Have you ever been driving down a country road and look over to see giant bales of hay being moved around? The process of baling hay can be hard work, with farmers of the past using a simple scythe to cut and bale it. However, modern farmers use a bale spear tractor supply machine. There are four main steps to baling hay: mowing, teddering, raking, and then baling.
Mowing is often the most time consuming part of the process, as it requires mowing the field strip by strip. The mowing machine cuts grass and then lays it down instead of acting like a normal lawn mower and mulching the grass.
Teddering is also known as scattering hay, which doesn’t take as long as mowing. This process makes it faster to dry may, with the natural elements eliminating moisture from inside the bale of hay that would mold if it were to remain. Mowing is done clockwise, so teddering is done counterclockwise to ensure hay is evenly scattered.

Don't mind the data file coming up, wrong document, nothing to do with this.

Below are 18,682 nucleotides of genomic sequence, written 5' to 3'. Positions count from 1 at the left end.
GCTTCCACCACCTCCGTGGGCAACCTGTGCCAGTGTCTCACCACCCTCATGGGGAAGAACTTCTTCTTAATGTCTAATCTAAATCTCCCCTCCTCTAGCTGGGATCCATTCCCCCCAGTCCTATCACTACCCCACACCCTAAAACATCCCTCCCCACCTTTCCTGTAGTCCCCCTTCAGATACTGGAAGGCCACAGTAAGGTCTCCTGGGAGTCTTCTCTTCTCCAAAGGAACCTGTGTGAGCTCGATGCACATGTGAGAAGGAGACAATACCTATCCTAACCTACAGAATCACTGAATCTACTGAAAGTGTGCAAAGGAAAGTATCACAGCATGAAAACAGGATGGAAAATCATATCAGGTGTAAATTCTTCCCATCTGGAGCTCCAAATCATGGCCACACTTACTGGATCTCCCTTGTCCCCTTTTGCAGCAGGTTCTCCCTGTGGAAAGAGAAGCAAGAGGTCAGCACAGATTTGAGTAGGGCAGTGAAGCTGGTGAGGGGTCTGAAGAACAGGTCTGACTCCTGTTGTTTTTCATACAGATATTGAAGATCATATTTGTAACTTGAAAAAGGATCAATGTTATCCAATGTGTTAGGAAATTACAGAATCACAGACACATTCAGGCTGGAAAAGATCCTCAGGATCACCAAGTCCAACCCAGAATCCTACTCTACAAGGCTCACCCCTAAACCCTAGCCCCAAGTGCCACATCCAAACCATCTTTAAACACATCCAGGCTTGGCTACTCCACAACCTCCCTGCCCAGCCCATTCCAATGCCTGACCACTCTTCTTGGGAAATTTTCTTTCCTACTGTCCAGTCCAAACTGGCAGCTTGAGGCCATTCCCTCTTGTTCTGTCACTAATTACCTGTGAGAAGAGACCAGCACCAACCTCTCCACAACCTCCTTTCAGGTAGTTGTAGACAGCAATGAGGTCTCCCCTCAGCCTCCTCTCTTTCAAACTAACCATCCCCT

Raking is even faster than teddering, as it involves raking hay into a pile that will be picked up and rolled into a bale of hay. You don’t have to go in any specific direction you can rake from the end of the field or the middle of the field.
Baling hay is the final step and machines have made it easier than ever. A computer allows you to see exactly how much hay is in the baler so that you can stop and wrap it. With the flip of a switch, the roll is kicked onto the field and you can keep baling.
The process of baling hay is one that many never consider when looking at those hay bales on the side of the road. However, it is an interesting and essential process in the world.